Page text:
My university days were some of my best days! I think of them so fondly! Despite struggling through High School, I managed to get accepted to the BEST university in the entire world (in my humble opinion!).
My grades were good enough to enroll in the Life Sciences program at McMaster University, with a small scholarship to boot. The Life Sciences program was a mandatory umbrella program for all first year students interested in most science-based degrees like Biology, Biochemistry, Psychology, Physics. In my second year, I ended up choosing to pursue a double major in Biology and Psychology.
At Mac, thousands of students enrolled in Psych 1A03. We were then divided into smaller tutorial groups of 15 – 20 students. On the first, day of tutorials we were asked to introduce ourselves with names and one-liners about ourselves.
I don’t remember what I said about myself, BUT I do remember what the girl sitting directly behind me did. She introduced herself with her name, and her one-liner was “I live in Nigeria”. I couldn’t help but turn around and say “I’m from Nigeria too!”
We left class together and started talking, asking the usual get-to-know-me questions like where do you live? where did you go to high school?and eventually we got to talking about our primary schools. It turns out that we both went to the same primary school, and not only that, were in the same class through out! She reminded me that I would usually get 1st position at the end of the school term while she would come 2nd. I don’t remember this personally but it was just crazy, and ridiculously funny to me that we would both end up across the Atlantic, in this university and in the same Psych 1A03 tutorial class. What are the odds??!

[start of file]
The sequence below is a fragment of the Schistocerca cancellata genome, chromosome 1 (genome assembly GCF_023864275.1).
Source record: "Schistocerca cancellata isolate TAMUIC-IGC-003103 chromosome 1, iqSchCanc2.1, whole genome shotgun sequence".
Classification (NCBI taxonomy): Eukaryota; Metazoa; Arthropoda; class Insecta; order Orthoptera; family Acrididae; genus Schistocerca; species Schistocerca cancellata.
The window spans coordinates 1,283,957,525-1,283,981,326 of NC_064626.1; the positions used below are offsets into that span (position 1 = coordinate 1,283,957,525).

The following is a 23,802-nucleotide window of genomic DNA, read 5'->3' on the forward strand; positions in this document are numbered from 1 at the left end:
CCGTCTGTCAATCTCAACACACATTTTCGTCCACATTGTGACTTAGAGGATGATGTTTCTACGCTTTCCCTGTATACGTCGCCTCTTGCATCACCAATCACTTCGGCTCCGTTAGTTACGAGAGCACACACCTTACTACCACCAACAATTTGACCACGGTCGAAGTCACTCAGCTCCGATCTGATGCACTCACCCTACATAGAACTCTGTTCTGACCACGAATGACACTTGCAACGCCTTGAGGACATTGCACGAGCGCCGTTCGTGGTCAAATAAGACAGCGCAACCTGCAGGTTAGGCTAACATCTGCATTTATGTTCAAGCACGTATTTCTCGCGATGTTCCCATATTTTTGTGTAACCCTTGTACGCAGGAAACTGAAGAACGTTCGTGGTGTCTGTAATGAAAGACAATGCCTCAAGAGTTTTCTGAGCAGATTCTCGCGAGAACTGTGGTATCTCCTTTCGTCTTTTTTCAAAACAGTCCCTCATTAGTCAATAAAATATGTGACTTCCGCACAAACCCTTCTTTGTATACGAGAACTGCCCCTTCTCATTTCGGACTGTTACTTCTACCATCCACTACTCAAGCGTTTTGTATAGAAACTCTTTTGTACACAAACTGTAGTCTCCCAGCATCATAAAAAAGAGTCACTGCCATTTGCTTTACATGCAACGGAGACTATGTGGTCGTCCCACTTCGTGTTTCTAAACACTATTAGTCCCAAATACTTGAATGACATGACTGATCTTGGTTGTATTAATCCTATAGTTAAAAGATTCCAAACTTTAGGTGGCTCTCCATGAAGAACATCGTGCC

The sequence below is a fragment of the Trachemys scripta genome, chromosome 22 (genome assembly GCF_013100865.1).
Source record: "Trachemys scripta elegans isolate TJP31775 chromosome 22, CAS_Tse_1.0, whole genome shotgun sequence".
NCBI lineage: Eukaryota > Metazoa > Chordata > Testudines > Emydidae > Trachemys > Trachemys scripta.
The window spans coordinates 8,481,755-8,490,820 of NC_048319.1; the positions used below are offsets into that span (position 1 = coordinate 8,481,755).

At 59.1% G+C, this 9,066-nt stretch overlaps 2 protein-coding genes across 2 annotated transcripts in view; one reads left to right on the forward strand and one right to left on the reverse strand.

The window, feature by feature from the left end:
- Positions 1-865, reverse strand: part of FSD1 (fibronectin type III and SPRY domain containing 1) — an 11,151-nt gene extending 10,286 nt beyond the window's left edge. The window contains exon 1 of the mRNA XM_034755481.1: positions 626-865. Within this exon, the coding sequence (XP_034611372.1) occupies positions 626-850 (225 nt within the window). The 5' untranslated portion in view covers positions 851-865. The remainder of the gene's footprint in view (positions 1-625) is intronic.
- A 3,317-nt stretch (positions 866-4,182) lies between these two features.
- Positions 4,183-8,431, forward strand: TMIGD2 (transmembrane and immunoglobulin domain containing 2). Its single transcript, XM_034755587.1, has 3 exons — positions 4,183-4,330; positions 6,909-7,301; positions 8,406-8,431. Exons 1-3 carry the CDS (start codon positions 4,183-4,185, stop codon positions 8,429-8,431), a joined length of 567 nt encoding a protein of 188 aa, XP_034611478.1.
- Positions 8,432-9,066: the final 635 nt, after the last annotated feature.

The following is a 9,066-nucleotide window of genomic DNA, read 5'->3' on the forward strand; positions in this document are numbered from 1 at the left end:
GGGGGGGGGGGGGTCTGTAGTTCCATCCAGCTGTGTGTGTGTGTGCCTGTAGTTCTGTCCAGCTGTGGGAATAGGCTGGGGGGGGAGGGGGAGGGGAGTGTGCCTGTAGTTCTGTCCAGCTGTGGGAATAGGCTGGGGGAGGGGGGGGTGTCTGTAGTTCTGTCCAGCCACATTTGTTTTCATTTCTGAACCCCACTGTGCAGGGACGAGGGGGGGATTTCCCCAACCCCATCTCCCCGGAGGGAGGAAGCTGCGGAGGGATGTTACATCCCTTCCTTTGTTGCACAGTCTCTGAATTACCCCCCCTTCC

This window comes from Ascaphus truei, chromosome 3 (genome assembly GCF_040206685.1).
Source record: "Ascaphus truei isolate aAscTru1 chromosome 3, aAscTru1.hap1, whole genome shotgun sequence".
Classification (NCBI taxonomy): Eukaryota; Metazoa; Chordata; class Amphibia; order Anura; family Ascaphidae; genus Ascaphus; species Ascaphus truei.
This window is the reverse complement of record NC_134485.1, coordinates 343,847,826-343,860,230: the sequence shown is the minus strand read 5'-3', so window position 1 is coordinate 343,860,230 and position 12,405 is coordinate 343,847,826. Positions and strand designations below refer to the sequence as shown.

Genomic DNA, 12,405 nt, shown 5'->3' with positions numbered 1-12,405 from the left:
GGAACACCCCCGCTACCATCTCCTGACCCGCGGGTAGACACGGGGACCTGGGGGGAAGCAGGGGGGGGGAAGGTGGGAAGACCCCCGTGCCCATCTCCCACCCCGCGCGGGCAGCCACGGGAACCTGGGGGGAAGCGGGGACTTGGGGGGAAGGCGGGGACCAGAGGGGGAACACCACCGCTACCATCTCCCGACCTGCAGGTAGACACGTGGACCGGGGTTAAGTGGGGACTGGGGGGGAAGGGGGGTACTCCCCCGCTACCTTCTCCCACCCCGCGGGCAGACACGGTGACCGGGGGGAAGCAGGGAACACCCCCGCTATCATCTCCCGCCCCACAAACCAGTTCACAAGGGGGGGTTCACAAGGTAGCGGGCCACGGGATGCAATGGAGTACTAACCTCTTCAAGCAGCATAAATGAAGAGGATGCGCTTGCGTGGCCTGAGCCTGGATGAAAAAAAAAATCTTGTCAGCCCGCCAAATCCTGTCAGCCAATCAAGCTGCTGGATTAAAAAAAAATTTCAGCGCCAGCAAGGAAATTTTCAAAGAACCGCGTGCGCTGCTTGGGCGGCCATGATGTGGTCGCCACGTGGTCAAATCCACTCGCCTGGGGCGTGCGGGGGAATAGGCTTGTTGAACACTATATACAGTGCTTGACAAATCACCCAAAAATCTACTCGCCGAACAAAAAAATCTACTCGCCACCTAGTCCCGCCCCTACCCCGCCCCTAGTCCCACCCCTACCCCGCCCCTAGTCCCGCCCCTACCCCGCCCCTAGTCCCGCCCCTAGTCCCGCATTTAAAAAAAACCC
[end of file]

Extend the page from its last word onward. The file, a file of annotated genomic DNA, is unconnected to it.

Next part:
Interestingly, although I wasn’t technically considered an International Student, the majority of my friends were. To me the only difference I could identify was I was in Canada as a Permanent Resident, and they were in Canada on student visas. Because truly at that time, I didn’t really consider myself “Canadian”. I still referred to Nigeria as home, and being at Mac almost felt like an extension of boarding school in a way.
I loved Mac. I feel like I really discovered who I was as a person during my time there. I participated in fashion shows, I partied, I learned some break-dance moves, auditioned for urban dance groups and failed laughably! I was an O-week leader. I crushed on guys, I went on real dates. I was surrounded by people who accepted me exactly for who I was.
4 years flew by because of all the fun I had with these friends – many of whom are still my friends 17 years later and I am so thankful for them.
Good company in a journey makes the way seem shorter. — Izaak Walton